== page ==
Arkansas Teacher Corps Fellow Brings in Third Teacher of Year Honors
Emilianne Slamons is the third Arkansas Teacher Corps Fellow to receive teacher of the year awards in their school districts.
The College of Education and Health Professions at the University of Arkansas established the teacher-preparation program in 2013 to address teacher shortages based on both geographic area and content area.
Formerly of Elkins, Slamons teaches math to seventh- through 12th-graders at Dermott, a district with an enrollment of 415 students. Dermott is in Chicot County, which borders Mississippi to the east and Louisiana to the south. Her students call her Coach Slamons because she also coaches girls' basketball and track at the high school.
"Her colleagues know she is a good, effective teacher," said Kristi Ridgell, Dermott superintendent. "They voted her teacher of the year."
Ridgell became superintendent after serving as interim superintendent last school year as well as elementary principal. She instituted a new program of awards for teachers to allow the district to show its appreciation as well as to build respect and rapport among the teachers. Awards were given in several categories such as lesson plans, classroom management and parental involvement.
Slamons received three awards, including best all-around teacher.
"She goes way above and beyond the call of duty to make sure students get what they need to have a quality education," Ridgell said. "She builds relationships with the kids and she is always positive. They know she cares about them. Her classroom environment is always conducive to learning. She is a great asset to our school."
Slamons was named an Arkansas Teacher Corps Fellow in 2013. She will begin her third year of teaching at Dermott in August.
Arkansas Teacher Corps Fellows go through six weeks of intensive training in the summer after being chosen for the program and are assigned to high-need schools in south, central and northeast Arkansas. Applicants are required to have a bachelor's degree in any major and demonstrate academic success alongside a service orientation. Fellows make a three-year commitment to the program.
Slamons said she is concerned about the whole student, not just the student's knowledge of math.
"Teaching is not what I expected," Slamons said. "I feel like I am teaching so much more than math. I'm teaching life skills and building character so that my students know how to respect others, how to save money, things like that. I have crackers and peanut butter in my drawers because you never know when someone will come to class who hasn't eaten. I feel like a mother."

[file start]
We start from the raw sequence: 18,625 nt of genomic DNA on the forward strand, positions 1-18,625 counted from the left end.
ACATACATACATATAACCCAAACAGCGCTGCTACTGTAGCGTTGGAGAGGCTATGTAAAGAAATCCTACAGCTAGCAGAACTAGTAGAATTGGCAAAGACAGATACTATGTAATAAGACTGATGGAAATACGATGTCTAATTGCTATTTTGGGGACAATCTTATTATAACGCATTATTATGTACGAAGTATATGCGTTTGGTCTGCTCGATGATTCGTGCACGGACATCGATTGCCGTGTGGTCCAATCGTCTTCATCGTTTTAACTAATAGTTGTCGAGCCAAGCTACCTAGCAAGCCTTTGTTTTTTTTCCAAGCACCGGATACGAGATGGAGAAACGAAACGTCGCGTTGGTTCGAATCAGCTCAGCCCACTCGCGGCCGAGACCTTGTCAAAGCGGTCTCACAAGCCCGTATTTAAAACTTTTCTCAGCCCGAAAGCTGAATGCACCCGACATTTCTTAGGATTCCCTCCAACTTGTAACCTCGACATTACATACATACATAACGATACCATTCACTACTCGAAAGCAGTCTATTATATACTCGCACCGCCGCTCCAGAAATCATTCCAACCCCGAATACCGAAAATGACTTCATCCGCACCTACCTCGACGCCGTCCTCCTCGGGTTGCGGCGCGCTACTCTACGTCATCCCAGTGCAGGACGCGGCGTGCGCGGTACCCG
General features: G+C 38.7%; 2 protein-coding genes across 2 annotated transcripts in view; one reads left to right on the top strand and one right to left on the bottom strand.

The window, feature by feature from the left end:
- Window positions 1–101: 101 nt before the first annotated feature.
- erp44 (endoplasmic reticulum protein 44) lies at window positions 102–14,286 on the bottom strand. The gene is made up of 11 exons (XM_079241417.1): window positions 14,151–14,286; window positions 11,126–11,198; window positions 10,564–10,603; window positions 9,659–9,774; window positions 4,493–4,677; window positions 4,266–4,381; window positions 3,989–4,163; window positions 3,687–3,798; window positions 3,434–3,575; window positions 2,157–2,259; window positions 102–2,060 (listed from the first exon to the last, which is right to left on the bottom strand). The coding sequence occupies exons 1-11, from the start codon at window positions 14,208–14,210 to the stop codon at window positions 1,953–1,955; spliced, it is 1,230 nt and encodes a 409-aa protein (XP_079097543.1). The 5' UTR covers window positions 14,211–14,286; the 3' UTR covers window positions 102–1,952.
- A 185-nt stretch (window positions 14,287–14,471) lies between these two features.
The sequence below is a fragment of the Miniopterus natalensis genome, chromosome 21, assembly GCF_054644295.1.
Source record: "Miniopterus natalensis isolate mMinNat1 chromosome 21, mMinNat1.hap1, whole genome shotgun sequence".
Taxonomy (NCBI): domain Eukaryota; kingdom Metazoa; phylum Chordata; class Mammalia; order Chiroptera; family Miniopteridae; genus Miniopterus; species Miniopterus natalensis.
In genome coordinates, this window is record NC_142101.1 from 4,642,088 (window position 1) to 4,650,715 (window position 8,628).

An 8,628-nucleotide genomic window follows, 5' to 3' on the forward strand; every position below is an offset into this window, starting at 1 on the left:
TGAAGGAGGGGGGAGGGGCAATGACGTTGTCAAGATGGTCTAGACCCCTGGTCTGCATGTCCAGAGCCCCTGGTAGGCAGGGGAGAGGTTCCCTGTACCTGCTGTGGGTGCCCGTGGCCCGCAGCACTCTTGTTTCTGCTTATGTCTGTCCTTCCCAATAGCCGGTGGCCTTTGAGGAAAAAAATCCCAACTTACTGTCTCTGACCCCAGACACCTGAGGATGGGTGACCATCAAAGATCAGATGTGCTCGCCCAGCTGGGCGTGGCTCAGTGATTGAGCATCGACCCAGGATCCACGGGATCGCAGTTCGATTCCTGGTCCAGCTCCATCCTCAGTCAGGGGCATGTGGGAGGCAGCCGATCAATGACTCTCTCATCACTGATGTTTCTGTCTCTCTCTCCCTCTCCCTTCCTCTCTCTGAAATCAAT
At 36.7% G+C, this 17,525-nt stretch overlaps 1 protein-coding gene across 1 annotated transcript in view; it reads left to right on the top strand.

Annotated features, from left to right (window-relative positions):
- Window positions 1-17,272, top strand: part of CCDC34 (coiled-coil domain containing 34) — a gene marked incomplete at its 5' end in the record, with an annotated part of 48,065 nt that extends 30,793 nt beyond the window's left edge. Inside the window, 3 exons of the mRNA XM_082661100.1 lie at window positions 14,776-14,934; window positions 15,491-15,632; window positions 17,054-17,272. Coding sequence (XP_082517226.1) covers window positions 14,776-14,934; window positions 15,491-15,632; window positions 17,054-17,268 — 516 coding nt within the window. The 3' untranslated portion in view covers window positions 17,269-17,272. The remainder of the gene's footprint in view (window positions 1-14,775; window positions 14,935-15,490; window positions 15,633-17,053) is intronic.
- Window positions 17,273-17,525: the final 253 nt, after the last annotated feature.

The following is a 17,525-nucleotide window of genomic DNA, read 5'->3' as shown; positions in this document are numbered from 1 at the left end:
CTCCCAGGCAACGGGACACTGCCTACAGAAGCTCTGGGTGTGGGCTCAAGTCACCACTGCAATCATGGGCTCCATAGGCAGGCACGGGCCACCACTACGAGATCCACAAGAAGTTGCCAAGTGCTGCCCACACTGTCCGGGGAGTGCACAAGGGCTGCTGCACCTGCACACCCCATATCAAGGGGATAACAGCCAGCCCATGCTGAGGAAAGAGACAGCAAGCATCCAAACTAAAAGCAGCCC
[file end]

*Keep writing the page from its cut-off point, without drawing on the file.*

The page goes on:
She played college basketball at the University of Arkansas at Monticello before coming to Fayetteville to finish her degree in mathematics. She said a lot of the girls at Dermott were more interested in cheerleading before she came there.
"I have to tell them it's OK to play," she said. "You can be tough, it's OK."
Slamons is working on a master's degree in educational leadership through an online program offered by Arkansas Tech University. She is interested in being a school administrator.
Arkansas Teacher Corps has the support of the Arkansas Department of Education and collaborates with school districts and community organizations. Funding for the program has been made available through collaboration between the College of Education and Health Professions, the Walton Family Foundation, the Winthrop Rockefeller Foundation, and the Women's Giving Circle at the University of Arkansas. The program is also supported by individual donors through the Arkansas Teacher Corps Society.
Heidi Wells, director of communications
College of Education and Health Professions
(479) 575-3138, firstname.lastname@example.org
Imann Mosleh, doctoral student chemical engineering, helped develop a method to synthesize inorganic nanoparticles using inhomogenous, or impure, biomaterials.
Merlin Kamgue, a doctoral student in the Educational Statistics and Research Methods program, has been accepted into the Southern Regional Education Board-State Doctoral Scholars Program.
Grant Wilson, a graduate student in Agricultural Economics and Agribusiness in the Dale Bumpers College of Agricultural, Food and Life Sciences, successfully defended his thesis.
Mark Knight wasn't even considering entering a white-fleshed peach in the Chilton County Peach Festival contest in Alabama this year. His daughters talked him into it. On the morning of the contest, Knight had harvested some White County peaches, a variety developed by professors in the University of Arkansas Bumpers College and researchers in the U of A System Division of Agriculture fruit-breeding program. They looked good, and they proved to be blue ribbon peaches.
Twenty-two Panamanian students will begin their academics at Spring International Language Center before starting work toward degrees at the University of Arkansas.